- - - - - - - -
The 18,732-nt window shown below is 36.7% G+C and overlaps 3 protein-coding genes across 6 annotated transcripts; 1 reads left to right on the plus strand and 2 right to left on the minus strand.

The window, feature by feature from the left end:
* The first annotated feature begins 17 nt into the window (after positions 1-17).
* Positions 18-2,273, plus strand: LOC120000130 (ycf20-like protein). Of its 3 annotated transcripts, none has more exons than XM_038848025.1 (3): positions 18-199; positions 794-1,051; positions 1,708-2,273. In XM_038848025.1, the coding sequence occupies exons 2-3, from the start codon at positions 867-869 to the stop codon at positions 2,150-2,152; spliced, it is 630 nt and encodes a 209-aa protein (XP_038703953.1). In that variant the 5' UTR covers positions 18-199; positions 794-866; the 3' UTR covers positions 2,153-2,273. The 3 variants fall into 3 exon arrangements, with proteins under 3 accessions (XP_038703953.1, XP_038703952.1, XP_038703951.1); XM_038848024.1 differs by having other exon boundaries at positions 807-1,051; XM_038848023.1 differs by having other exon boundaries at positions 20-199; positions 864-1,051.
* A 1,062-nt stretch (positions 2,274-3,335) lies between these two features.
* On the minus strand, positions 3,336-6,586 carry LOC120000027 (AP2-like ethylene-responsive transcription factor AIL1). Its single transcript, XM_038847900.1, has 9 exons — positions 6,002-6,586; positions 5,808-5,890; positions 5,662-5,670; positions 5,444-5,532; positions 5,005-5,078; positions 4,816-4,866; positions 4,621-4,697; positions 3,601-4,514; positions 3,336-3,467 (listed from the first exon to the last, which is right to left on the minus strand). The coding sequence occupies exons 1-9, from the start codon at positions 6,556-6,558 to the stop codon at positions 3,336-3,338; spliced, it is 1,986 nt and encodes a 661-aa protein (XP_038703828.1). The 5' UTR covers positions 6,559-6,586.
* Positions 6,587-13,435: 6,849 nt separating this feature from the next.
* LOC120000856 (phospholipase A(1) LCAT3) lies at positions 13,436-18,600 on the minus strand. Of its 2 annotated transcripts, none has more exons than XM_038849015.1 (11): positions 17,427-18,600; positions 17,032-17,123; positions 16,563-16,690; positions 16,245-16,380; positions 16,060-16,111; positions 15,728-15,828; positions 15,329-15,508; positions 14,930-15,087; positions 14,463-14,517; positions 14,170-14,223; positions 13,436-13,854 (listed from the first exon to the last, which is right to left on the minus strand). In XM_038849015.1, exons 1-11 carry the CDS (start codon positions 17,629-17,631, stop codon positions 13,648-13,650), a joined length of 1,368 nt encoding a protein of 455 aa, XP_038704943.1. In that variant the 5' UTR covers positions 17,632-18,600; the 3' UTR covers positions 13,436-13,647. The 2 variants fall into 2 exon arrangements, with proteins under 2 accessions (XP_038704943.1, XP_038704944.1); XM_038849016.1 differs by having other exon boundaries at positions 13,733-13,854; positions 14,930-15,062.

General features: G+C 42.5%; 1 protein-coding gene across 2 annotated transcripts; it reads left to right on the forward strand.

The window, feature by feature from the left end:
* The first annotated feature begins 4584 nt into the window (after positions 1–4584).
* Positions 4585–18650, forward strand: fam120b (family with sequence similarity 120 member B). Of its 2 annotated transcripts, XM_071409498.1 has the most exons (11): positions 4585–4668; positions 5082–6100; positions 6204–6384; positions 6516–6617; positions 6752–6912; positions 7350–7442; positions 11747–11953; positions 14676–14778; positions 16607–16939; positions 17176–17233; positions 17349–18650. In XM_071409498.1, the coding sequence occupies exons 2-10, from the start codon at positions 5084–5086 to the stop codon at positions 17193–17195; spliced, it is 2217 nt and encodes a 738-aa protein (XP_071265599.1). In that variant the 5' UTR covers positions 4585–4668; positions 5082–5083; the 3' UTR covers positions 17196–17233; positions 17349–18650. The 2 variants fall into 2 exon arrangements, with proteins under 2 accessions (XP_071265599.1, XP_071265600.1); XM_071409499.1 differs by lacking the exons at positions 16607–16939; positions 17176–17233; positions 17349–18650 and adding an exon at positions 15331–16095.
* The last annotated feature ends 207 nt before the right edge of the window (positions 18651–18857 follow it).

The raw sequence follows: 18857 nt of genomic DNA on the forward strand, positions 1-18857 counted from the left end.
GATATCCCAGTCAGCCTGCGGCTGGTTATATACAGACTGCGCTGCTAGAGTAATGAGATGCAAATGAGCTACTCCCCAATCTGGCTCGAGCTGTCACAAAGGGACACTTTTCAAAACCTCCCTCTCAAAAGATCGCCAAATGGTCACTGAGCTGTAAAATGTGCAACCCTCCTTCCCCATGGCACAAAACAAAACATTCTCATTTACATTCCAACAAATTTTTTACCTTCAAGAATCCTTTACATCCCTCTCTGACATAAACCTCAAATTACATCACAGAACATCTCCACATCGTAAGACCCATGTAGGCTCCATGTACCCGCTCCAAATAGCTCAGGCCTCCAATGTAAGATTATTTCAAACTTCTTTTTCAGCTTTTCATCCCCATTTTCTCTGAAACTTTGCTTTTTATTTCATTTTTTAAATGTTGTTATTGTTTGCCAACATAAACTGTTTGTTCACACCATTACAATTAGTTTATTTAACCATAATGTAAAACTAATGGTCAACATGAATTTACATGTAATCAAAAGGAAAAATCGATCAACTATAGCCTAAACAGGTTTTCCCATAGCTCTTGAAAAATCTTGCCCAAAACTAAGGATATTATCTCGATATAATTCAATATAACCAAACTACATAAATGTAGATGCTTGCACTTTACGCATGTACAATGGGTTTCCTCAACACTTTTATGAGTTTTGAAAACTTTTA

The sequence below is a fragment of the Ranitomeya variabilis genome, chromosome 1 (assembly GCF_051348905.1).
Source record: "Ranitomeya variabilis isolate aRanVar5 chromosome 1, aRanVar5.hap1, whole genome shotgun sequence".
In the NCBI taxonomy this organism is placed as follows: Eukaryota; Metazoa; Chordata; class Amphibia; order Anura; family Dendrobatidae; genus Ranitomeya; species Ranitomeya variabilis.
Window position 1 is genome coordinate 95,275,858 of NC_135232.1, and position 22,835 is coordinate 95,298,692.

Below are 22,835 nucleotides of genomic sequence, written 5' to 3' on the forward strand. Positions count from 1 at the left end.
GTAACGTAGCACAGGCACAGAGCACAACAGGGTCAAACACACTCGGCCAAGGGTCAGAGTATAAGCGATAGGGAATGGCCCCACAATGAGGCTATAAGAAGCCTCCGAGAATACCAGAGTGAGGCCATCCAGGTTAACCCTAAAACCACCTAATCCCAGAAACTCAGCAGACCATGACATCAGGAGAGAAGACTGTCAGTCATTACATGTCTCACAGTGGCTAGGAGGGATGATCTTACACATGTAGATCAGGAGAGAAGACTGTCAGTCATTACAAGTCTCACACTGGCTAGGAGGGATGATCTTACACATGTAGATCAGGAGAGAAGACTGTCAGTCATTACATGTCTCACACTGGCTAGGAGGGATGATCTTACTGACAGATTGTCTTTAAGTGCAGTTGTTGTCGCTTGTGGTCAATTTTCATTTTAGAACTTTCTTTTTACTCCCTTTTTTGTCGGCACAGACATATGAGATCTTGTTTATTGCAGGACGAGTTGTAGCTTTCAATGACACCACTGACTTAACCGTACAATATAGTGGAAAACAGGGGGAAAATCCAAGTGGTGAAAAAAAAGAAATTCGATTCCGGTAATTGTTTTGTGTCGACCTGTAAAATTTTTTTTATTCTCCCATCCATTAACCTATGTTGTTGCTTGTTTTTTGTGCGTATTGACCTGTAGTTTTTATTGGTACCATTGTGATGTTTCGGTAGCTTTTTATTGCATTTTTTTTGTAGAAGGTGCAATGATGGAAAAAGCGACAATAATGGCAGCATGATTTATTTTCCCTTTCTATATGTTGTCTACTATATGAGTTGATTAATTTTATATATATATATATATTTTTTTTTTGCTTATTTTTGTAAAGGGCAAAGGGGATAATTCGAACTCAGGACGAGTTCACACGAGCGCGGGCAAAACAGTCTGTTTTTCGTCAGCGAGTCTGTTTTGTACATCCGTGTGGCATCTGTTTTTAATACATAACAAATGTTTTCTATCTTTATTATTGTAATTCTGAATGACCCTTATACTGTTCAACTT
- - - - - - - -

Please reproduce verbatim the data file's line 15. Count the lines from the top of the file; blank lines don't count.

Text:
GATATCCCAGTCAGCCTGCGGCTGGTTATATACAGACTGCGCTGCTAGAGTAATGAGATGCAAATGAGCTACTCCCCAATCTGGCTCGAGCTGTCACAAAGGGACACTTTTCAAAACCTCCCTCTCAAAAGATCGCCAAATGGTCACTGAGCTGTAAAATGTGCAACCCTCCTTCCCCATGGCACAAAACAAAACATTCTCATTTACATTCCAACAAATTTTTTACCTTCAAGAATCCTTTACATCCCTCTCTGACATAAACCTCAAATTACATCACAGAACATCTCCACATCGTAAGACCCATGTAGGCTCCATGTACCCGCTCCAAATAGCTCAGGCCTCCAATGTAAGATTATTTCAAACTTCTTTTTCAGCTTTTCATCCCCATTTTCTCTGAAACTTTGCTTTTTATTTCATTTTTTAAATGTTGTTATTGTTTGCCAACATAAACTGTTTGTTCACACCATTACAATTAGTTTATTTAACCATAATGTAAAACTAATGGTCAACATGAATTTACATGTAATCAAAAGGAAAAATCGATCAACTATAGCCTAAACAGGTTTTCCCATAGCTCTTGAAAAATCTTGCCCAAAACTAAGGATATTATCTCGATATAATTCAATATAACCAAACTACATAAATGTAGATGCTTGCACTTTACGCATGTACAATGGGTTTCCTCAACACTTTTATGAGTTTTGAAAACTTTTA